Read Psalm 123
A song of ascents.
1 I lift up my eyes to you,
to you who sit enthroned in heaven.
2 As the eyes of slaves look to the hand of their master,
as the eyes of a female slave look to the hand of her mistress,
so our eyes look to the Lord our God,
till he shows us his mercy.
3 Have mercy on us, Lord, have mercy on us,
for we have endured no end of contempt.
4 We have endured no end
of ridicule from the arrogant,
of contempt from the proud.
No matter where we are, some form of hierarchy is at play all around us. At the bank, the teller answers to the bank president. On an airplane, the flight attendant takes direction from the captain. At the pool, the lifeguard with the whistle reigns over the waters, even if that lifeguard is a teenager. We inherently acknowledge and respect hierarchies of authority. And within those rules, sometimes written and sometimes unwritten, we have expectations of how all parties should act.
In Psalm 123, we see four different relationships at play, each with different expectations. The writer opens the psalm by looking up to God enthroned in heaven. That’s one relationship. Then he compares his own posture to a slave looking up to his master, or a maidservant looking up to her master. That’s three relationships. Man and God, a male slave and his slave owner, and a maidservant and her mistress. The fourth relationship is revealed in verse 4, when we discover that the people of God have endured contempt and ridicule from the proud, presumably from neighboring nations or those who reject the truth of God. One people group ridicules another people group. That’s four relationships.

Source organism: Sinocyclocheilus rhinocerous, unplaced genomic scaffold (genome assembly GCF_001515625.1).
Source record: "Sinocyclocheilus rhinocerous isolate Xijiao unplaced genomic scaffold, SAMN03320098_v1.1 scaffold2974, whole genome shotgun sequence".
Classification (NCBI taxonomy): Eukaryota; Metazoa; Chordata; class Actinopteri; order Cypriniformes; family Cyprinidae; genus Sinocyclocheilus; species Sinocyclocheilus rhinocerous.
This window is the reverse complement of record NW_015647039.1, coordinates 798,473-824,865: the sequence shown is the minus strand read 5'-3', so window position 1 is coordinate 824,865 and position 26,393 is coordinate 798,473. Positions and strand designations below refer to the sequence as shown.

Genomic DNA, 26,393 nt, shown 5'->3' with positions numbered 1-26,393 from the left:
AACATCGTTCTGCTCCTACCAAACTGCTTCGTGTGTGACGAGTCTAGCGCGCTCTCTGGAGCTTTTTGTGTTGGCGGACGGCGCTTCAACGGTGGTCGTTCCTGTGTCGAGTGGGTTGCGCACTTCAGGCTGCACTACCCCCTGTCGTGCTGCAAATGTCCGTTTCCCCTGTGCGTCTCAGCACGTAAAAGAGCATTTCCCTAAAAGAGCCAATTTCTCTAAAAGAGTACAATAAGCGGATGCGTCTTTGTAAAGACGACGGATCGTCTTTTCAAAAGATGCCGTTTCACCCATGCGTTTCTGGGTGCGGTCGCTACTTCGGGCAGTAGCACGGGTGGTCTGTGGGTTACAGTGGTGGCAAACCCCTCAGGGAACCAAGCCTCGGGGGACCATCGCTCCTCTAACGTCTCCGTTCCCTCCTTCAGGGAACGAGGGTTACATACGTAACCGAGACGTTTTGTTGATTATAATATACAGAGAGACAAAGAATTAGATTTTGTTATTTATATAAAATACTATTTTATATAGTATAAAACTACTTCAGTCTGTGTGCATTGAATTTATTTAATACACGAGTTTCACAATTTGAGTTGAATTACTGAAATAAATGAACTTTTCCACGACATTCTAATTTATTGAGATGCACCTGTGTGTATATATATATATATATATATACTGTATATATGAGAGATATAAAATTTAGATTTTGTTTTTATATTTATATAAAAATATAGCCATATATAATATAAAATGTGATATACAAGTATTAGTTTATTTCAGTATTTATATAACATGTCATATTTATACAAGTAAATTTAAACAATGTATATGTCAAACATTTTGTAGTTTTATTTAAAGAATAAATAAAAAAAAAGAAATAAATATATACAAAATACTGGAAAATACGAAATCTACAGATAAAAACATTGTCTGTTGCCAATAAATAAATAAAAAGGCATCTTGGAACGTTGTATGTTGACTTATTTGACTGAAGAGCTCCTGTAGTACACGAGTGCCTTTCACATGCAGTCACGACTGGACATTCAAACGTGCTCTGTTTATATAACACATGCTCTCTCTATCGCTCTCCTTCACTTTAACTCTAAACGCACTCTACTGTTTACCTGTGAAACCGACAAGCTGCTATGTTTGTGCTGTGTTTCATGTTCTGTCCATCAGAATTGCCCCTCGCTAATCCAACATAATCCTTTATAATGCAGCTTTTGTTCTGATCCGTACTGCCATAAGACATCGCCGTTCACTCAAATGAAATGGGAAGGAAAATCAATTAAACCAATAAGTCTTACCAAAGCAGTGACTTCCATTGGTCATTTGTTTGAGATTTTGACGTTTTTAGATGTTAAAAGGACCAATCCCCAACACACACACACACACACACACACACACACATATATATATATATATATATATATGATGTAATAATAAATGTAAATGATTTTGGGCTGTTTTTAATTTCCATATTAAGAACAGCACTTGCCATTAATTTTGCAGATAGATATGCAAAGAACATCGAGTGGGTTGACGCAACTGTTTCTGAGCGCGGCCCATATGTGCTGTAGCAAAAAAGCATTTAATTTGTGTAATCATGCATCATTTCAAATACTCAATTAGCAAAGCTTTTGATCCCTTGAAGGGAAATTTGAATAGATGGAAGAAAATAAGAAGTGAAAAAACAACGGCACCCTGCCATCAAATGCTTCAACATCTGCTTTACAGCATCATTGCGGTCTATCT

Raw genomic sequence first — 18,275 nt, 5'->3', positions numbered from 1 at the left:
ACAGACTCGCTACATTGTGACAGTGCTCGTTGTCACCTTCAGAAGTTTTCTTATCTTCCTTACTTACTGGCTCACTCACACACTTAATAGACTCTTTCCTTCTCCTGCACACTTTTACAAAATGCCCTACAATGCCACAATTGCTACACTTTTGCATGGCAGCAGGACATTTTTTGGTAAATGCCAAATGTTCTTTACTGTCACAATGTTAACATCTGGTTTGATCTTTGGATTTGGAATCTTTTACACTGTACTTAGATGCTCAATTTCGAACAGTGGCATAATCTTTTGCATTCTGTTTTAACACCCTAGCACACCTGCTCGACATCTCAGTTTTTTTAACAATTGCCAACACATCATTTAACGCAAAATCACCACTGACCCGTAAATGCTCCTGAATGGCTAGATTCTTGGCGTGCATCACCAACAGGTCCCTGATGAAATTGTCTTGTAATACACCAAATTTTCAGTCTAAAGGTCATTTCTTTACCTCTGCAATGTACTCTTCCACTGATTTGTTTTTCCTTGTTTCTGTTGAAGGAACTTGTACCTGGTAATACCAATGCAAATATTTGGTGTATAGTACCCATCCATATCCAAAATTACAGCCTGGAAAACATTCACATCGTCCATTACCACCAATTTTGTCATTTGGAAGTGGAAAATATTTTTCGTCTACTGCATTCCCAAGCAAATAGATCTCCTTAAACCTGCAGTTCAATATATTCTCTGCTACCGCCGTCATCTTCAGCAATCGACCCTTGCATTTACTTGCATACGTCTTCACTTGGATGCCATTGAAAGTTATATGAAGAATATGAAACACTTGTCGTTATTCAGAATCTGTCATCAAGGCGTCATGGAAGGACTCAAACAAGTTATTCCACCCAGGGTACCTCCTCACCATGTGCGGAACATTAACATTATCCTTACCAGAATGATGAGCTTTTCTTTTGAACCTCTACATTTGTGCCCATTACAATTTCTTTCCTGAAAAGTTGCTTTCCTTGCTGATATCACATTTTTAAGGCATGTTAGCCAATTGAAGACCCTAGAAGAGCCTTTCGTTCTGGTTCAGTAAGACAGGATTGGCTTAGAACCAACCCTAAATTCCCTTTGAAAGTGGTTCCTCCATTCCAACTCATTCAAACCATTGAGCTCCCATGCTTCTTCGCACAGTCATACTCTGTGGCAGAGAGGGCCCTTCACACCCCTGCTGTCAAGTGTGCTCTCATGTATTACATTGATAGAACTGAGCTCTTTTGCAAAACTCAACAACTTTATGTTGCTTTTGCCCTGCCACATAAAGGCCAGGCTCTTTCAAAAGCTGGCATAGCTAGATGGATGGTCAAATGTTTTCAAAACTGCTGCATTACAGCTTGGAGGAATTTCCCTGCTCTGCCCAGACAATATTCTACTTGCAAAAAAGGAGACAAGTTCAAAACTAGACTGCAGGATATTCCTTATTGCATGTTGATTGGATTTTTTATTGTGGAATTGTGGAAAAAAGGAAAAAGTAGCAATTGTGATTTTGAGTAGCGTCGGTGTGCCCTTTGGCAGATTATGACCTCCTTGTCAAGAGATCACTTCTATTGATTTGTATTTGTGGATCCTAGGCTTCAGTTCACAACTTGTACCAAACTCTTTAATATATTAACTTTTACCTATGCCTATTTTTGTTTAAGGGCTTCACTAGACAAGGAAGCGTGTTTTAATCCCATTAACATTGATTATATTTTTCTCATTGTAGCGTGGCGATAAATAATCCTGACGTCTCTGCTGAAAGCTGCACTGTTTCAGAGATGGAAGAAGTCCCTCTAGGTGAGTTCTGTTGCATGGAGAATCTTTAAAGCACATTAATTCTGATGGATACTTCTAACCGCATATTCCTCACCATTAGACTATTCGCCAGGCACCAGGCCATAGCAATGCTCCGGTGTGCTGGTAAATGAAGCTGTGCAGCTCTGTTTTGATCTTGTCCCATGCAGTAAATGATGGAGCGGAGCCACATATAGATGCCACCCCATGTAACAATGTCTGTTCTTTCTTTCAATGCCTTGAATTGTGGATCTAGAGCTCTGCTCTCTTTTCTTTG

The cry of the psalmist, and the underlying motivation for writing this psalm, is for God to show Israel mercy. Our God is unique. His character is unique. We serve a God who offers mercy, who is marked by his merciful nature. He’s different from the slavemaster. He’s different from the strong nation mocking the rival nation. God does not proudly mock nor does He abuse His authority. He breaks the world’s expectations. We can be confident of His mercy because He has displayed it for generations. We serve a merciful God, even as we are subservient to Him.
- Think about the relationships in all facets of your life (work, church, family, community). How would you classify the hierarchies in those relationships?
- In times of guilt or suffering, where are you tempted to turn other than God?
- When you cry out to God, what do you expect?
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